Scientists, including those of Indian origin, have developed “fuzzy fibres” that act like Velcro and could stand up to the heat and pressure of next-generation rocket engines. The fibres made of of silicon carbide strengthen composites used in advanced rocket engines that have to withstand temperatures up to 1,600 degrees Celsius.
Ceramic composites in rockets now being developed use silicon carbide fibres to strengthen the material, but they can crack or become brittle when exposed to oxygen. The researchers from Rice University in the US embedded silicon carbide nanotubes and nanowires into the surface of NASA’s fibres. The exposed parts of the fibres are curly and act like the hooks and loops that make Velcro so valuable – but on the nanoscale.
The result creates very strong interlocking connections where the fibres tangle; this not only makes the composite less prone to cracking but also seals it to prevent oxygen from changing the fibre’s chemical composition. The researchers grew hooks and loops on nanotubes by first bathing silicon carbide fibre in an iron catalyst and then using water-assisted chemical vapour deposition to embed a carpet of carbon nanotubes directly into the surface.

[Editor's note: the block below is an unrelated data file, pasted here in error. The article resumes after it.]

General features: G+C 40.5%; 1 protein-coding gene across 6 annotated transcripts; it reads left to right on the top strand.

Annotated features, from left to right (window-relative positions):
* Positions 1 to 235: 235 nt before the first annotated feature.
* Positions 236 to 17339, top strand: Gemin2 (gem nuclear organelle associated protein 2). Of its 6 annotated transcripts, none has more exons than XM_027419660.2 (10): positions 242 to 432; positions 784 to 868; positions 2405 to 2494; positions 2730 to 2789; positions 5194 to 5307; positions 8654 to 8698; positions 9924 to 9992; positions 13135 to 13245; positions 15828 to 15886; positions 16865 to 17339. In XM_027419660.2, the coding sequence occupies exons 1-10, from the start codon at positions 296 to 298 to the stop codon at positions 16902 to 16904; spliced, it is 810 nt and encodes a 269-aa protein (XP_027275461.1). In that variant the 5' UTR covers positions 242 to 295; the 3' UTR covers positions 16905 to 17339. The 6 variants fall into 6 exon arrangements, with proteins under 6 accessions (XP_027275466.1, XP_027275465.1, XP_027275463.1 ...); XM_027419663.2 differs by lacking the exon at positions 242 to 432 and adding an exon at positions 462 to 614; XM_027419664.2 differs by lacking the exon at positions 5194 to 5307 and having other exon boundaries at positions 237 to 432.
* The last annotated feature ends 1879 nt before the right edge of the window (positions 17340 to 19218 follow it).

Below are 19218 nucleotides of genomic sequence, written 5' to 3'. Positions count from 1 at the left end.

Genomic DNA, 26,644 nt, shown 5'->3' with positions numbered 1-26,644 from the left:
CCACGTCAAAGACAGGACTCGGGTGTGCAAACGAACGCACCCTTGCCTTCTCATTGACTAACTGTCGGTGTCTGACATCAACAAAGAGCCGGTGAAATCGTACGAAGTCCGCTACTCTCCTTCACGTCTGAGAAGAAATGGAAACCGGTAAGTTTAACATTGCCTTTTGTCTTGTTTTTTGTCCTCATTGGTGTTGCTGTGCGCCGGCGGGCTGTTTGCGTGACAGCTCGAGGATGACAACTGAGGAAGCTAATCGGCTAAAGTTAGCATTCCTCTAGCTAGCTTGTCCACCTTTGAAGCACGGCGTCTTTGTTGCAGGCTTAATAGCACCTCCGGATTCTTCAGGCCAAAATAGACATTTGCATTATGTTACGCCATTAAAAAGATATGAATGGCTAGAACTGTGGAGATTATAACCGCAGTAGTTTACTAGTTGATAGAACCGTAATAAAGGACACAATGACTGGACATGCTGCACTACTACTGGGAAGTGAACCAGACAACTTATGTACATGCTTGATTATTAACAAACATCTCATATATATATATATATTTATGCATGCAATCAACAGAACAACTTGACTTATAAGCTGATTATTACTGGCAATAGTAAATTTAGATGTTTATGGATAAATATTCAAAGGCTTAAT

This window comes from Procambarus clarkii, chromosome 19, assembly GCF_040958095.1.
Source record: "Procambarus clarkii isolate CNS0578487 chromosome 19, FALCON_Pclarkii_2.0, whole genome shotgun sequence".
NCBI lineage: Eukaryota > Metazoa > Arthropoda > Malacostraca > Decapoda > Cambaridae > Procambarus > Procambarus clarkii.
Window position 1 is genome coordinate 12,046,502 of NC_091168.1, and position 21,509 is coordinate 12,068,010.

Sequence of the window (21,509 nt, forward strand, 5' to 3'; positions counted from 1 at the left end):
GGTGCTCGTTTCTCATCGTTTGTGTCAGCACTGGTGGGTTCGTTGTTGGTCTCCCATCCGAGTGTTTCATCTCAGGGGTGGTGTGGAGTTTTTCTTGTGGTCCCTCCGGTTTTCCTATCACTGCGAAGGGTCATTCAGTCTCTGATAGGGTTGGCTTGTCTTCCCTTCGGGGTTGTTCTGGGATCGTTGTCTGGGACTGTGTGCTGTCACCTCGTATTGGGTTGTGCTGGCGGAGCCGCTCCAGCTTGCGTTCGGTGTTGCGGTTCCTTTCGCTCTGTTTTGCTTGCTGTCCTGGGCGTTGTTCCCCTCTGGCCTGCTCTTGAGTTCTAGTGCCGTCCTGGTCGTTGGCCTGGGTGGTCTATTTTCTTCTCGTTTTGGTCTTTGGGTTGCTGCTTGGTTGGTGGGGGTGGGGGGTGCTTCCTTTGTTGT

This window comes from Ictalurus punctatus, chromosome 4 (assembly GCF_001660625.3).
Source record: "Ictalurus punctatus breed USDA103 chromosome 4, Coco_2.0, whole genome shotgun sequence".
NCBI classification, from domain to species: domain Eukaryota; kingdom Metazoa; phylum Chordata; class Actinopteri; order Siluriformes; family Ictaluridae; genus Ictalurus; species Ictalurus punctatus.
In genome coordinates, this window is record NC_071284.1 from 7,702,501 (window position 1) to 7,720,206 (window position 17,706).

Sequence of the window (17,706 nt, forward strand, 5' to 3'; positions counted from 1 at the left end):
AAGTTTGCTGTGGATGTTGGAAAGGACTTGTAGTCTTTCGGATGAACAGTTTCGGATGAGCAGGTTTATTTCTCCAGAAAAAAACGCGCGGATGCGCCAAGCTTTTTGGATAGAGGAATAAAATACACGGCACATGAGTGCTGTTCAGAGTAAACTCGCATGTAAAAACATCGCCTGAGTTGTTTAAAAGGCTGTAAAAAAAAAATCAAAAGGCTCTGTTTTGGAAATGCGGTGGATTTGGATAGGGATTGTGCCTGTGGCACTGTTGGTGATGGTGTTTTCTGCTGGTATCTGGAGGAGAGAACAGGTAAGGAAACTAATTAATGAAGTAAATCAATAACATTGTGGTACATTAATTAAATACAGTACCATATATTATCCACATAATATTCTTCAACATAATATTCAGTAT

These become the template for the final product. The fibres were then heated in silicon nanopowder at high temperature, which converts the carbon nanotubes to silicon carbide ‘fuzz’. The researchers, including Pulickel Ajayan from Rice University, hope their fuzzy fibres will upgrade the strong, light and heat-resistant silicon carbide fibres that, when put in ceramic composites, are being tested for robust nozzles and other parts in rocket engines.
“The silicon carbide fibre they already use is stable to 1,600 degree Celsius,” said Chandra Sekhar Tiwary, a postdoctoral associate at Rice University in the US.”So we are confident that attaching silicon carbide nanotubes and wires to add strength will make it even more cutting-edge,” he said.The new materials should also make entire turbo engines significantly lighter, said graduate student Amelia Hart.
“Before they used silicon carbide composites, many engine parts were made of nickel superalloys that had to incorporate a cooling system, which added weight to the whole thing,” Hart said. “By switching to ceramic matrix composites, they could take out the cooling system and go to higher temperatures,” she said.
“Our material will allow the creation of larger, longer-lasting turbo jet engines that go to higher temperatures than ever before,” she added. The research was published in the journal Applied Materials and Interfaces.